Roasted Romanesco Cauliflower

Have you ever gone grocery shopping and come across a vegetable for the first time and wondered how you have missed it all these years.   The Romanesco cauliflower certainly falls into this category.   The vegetable was visually striking, a vibrant light green (almost fluorescent) when we first came across it in a farmer’s market a few months ago and regretted not picking it up (we were out and about and didn’t want to carry it around).   Then again on one of our trips to TESCO this marvel of nature turned up and we bought it and cooked it in a cheesy bake.   In hindsight, we did not do this vegetable justice by masking it’s wonderful nutty flavour in a cheese sauce.  Last night we decided to make amends and scoured the web for an authentic Italian recipe using this vegetable as we figured the country where it was discovered and originates from probably treated it with more care.  Sure enough there are a few recipes using it in a risotto or pasta dish.  There were quite a few recipes which were simple and essentially called for roasting the cauliflower in the oven with the fewest of ingredients.  We’ve replaced pine nuts with walnuts and it seems to work to provide the dish with some crunch and texture and added some walnut oil to accentuate the taste of the walnuts.

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What do I need to make it?

  • 1 Romanesco cauliflower broken down into florets
  • 1 clove of garlic minced
  • 1/2 tsp crushed red chilli flakes
  • 1 lemon – rind only
  • 1 tsp walnut oil
  • 2 tbsp olive oil
  • Salt and pepper to taste

How much will I make?

2 hearty portions

How do I make it?

Mix all the ingredients in a large bowl and the transfer onto an oven proof baking dish or tray.   Cook in pre-heated oven at 200 degree Centigrade for 20-30 minutes till the cauliflower begins to lightly char.   Serve hot.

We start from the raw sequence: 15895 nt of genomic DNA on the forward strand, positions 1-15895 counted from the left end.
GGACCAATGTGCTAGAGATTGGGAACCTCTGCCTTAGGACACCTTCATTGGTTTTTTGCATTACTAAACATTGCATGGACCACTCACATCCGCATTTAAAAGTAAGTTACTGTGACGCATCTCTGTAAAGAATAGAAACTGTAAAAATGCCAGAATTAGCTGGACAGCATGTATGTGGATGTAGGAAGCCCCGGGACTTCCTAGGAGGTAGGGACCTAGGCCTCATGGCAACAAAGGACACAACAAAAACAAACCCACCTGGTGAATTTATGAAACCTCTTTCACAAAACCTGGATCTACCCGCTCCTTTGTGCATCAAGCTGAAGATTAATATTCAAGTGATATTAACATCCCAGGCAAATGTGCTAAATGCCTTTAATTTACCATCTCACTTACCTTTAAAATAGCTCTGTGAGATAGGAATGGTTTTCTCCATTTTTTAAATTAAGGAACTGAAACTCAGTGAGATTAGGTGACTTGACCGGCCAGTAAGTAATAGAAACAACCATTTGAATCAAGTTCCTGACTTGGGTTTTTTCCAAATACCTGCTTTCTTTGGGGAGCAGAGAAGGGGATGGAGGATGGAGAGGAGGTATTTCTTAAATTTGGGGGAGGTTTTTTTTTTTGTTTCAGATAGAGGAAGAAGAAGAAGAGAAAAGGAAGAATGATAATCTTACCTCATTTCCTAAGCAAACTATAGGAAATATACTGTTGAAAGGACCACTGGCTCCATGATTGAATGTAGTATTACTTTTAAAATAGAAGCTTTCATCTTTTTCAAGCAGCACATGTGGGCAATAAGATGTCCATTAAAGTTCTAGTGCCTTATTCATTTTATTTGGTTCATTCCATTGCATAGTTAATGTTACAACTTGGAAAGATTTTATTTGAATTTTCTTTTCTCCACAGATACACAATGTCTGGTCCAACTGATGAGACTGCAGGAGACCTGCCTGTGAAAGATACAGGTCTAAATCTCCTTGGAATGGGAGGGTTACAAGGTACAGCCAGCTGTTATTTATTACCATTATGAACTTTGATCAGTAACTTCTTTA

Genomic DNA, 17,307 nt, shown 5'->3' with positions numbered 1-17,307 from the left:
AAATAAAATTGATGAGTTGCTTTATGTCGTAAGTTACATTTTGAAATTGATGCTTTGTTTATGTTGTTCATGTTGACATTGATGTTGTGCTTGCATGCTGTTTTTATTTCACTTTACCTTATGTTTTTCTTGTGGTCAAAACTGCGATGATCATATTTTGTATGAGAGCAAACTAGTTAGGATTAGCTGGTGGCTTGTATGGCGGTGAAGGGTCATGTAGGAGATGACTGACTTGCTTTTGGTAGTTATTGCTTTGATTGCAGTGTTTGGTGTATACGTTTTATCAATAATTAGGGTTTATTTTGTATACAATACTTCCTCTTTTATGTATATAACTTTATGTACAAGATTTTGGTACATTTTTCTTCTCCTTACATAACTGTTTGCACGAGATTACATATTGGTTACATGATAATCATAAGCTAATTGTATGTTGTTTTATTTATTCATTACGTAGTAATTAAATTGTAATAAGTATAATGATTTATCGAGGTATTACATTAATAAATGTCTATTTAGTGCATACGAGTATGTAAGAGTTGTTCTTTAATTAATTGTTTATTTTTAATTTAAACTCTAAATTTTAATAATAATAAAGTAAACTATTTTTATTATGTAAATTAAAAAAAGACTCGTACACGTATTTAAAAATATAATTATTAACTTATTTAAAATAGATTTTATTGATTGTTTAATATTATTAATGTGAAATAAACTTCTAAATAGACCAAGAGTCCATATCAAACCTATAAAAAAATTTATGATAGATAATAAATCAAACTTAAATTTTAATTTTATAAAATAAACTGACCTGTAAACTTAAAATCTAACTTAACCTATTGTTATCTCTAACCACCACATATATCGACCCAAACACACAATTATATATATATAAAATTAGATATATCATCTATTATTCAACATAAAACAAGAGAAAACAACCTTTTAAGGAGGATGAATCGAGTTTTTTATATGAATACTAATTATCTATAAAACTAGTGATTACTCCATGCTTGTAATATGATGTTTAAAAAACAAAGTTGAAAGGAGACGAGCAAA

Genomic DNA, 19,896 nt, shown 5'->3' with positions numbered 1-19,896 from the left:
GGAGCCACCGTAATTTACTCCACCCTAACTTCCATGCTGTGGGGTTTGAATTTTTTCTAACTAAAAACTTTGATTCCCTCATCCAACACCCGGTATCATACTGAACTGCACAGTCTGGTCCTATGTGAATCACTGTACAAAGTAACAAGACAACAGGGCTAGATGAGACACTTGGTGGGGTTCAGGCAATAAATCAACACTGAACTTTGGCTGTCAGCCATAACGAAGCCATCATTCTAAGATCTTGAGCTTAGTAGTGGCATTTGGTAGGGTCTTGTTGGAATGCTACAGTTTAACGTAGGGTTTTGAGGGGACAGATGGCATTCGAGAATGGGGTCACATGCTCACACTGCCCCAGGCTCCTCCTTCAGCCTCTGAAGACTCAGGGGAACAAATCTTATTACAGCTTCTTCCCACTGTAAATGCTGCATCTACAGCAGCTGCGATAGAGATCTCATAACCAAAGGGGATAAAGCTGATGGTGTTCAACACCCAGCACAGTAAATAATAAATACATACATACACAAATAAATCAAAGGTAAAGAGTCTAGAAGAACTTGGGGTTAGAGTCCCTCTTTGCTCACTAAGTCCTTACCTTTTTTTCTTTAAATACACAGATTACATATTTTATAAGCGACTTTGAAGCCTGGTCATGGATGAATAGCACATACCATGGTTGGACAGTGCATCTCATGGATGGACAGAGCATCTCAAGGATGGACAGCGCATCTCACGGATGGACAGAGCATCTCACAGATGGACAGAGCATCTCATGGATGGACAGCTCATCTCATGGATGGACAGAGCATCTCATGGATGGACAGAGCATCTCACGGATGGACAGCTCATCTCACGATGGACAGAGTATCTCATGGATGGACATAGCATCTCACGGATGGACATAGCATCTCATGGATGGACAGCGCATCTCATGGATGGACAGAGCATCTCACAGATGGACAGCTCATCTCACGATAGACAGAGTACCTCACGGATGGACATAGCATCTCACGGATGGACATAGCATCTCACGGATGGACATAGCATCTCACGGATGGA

Curly kale thoran

Thoran is a generic Malayalam term given to any dry mixed vegetable dish garnished with fresh coconut.  It has taken us a while to experiment with non traditional Indian vegetables and greens but having just attempted a curly kale thoran we think we have been missing out on this wonderful leafy vegetable which is very high in beta carotene, vitamin K, vitamin C and rich in calcium.  There appears to be more than one variety of kale – we’ve tried the curly variety in today’s thoran and in the past have stir fried an Italian variety called ‘cavolo nero’ with a splash of tamari soy sauce, Shaosin wine, palm sugar and spiced black rice wine vinegar.

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What do I need to make it?

  • 200 gm curly kale washed
  • 1/2 cup dried borlotti bean pressure cooked with 1 cup of water
  • 2-3 dried red chillies
  • 1/4 tsp mustard seeds
  • 1/2 tsp split urad dahl
  • 1/2 tsp channa dahl
  • 1/8 tsp turmeric powder
  • 1/2 cup grated coconut
  • Handful fresh curry leaves
  • 2 tbsp coconut oil
  • Salt to taste

How much will I make?

Serves 4

How do I make it?

Heat a wok with the coconut oil – first add the mustard seeds and wait for them to start spluttering before adding the urad and channa dahl.    Once the dahls start to brown a bit add the curry leaves and dried red chillies – stir for 15 seconds before adding the curly kale.   Add a 1/4 cup of water, turmeric powder, mix, cover and cook over a low heat till done.    Remove the lid, add the cooked borlotti beans, fresh coconut and adjust the seasoning before taking it off the heat.